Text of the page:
Divest from Fossil Fuels

ff-logo-vert-darkDo you pay Council Tax? Do you have a pension fund? Do you have investments or a savings account? Do you belong to a Religious organisation?

If so your money may be spent looking for more reserves than could ever be burned without triggering serious Climate Change and thus supporting companies that profit from dirty fuel. The Governor of the Bank of England, Mark Carney gave a speech in Sept 2015 to Lloyds of London reporting on the “The impact of climate change on the UK insurance sector A Climate Change Adaptation Report by the Prudential Regulation Authority”  He pointed out that “The later carbon emissions begin meaningfully to decrease, the faster the pace of reductions required“. The report explains that “There is evidence from the academic community to suggest climate change and other environment-related factors are not properly integrated into financial or corporate decision-making and consequently not properly priced.”

A report from Mercer concludes that the 2°C degree scenario has no negative return implications in the long term for the diversified investor. Increasingly this is being understood by the investment industry. For instance the Institutional Investors Group on Climate Change wrote to the G7 Finance ministers in May 2015 exhorting them to support emissions targets at the Paris conference in December.

Carbon Tracker published End of the Load for Coal and Gas in September 2016, discussing the Levelised Cost of Electricity (LCOE) across Wind, Sun, Coal and Gas globally. It concluded that, when in-life and post life costs and cost of money were compared equally “investors basing their investment decisions on coal and gas continuing to be the cheapest source of electricity could be deeply misguided“, even where the cost of carbon is disregarded.

At the global level the Task Force on Climate-related Financial Disclosures, commissioned by the G20 published the Recommendations of the Task Force on Climate-related Financial Disclosures  (TCFD) on 14th December 2016, aiming “to give investors, lenders and insurers visibility of how climate-change risk will affect individual businesses” in the context of the 2°C Paris Agreement. Jeremy Leggett’s Dec 2016 State of Transition called this “a report to hold the potential to change the world.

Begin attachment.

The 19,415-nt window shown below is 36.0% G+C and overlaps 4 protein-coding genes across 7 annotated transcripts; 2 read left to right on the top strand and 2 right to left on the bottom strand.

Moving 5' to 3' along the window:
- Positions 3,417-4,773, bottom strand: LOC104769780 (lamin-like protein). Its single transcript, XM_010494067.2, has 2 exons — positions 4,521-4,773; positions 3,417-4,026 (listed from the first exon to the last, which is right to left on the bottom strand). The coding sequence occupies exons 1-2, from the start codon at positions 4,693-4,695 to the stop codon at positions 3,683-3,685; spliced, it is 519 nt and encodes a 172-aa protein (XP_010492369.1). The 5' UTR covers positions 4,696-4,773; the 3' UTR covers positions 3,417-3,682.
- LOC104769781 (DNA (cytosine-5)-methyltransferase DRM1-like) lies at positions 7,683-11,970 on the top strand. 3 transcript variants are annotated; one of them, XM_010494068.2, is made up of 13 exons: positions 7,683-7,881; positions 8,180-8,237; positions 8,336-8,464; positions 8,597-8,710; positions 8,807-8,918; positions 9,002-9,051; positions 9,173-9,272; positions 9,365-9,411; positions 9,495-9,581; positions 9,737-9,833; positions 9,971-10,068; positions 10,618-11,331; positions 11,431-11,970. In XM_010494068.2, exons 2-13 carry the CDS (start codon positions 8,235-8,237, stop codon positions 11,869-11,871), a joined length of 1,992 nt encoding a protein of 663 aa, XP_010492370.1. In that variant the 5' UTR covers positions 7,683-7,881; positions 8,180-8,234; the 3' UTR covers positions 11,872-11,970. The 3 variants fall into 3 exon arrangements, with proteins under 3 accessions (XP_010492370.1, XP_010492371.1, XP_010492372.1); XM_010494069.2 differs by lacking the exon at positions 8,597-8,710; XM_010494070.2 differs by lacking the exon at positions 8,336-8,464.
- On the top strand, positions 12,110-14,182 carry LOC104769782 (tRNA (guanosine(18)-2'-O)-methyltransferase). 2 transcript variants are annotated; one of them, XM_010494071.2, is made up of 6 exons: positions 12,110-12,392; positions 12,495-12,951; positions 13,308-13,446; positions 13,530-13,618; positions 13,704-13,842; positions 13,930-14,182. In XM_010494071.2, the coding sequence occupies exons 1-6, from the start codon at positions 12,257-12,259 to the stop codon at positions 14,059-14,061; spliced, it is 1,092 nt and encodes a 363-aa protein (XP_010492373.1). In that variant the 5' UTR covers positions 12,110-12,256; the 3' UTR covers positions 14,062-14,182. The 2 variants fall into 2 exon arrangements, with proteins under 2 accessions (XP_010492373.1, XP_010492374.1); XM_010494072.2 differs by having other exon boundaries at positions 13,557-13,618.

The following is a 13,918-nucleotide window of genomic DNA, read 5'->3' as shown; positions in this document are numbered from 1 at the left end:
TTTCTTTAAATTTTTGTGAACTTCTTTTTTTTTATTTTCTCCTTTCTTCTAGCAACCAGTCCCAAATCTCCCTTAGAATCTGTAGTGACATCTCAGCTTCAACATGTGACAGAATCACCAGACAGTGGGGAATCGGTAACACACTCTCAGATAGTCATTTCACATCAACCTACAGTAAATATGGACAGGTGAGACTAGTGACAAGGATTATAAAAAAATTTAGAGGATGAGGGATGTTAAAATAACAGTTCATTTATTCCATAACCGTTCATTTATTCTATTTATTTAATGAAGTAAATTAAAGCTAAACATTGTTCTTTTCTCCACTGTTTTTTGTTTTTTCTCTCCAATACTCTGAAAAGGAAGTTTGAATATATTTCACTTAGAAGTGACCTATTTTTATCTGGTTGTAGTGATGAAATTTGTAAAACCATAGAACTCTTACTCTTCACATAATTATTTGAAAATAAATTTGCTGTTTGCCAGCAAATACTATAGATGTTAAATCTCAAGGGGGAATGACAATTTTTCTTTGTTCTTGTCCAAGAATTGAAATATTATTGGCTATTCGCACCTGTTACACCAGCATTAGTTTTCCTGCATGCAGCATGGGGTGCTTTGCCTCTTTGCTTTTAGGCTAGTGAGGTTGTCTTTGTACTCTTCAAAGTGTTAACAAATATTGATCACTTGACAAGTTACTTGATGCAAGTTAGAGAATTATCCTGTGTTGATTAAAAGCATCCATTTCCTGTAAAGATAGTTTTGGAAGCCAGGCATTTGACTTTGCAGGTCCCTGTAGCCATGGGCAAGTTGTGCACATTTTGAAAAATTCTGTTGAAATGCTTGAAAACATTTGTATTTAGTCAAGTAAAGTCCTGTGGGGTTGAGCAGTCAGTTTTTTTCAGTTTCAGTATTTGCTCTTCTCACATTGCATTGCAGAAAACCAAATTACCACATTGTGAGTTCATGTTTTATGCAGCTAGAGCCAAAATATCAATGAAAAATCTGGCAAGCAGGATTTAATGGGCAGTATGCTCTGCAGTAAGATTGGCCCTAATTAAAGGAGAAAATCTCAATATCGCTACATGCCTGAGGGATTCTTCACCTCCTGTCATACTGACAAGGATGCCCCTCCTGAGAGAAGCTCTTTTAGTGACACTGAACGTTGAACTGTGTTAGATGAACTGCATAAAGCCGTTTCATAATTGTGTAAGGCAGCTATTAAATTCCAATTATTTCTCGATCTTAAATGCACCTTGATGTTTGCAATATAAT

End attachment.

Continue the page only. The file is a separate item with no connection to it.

See below for further reasons to avoid fossil fuel companies and some links to assist you to divest. Demanding that your money is taken out of fossil fuel companies can be effective.

Trustees have a duty to listen to the preferences of fund holders, as well as a duty to not incur unnecessary risk with their money. So the more people who ask for their money to be divested from fossil fuel the more likely it is to happen.

Where an organisation has a long term or ethical purpose the argument to avoid damaging the planet is particularly strong – hence the number of universities and charities that have divested. Go Fossil Free has a good resources section to help.

Your Council’s Tax deposits and pensions.

350° org has an interactive tool to discover what every Council invests in fossil fuels.

Residents of Haringey signed a petition asking Haringey Council to:
“divest its own financial holdings and those of its pension fund from any business which is involved in the exploration or production of coal and tar sands within two years; and immediately to freeze any new investment in fossil fuel companies”. Pension Funds Online reported that, as a result, Haringey  “pledged to invest one third of its equity funds into a low carbon fund.

Residents of Camden can also sign a petition The London Borough of Camden should immediately freeze any new investments in fossil fuels, and divest from direct ownership and any commingled funds that include fossil fuel public equities and corporate bonds within 5 years.”

London’s investments. Following a briefing report by 38deg ‘The Case for Fossil Fuel Divestment‘ including:”The Mayor and Assembly’s targets for emissions reduction are undermined by their investment in companies whose business models explicitly rely on those targets not being met.” see Boris Johnson’s rejection of divestment at Divest London  “we are therefore going to need to invest in exploiting our own domestic energy reserves and explore the potential for fracking in the UK.”

According to this Parliamentary report (2009) there can be some misunderstanding as to who is responsible for advising Local Authorities re their investments – so clarifying that the Local Authority should seek professional advice but retain ultimate responsibility can be helpful.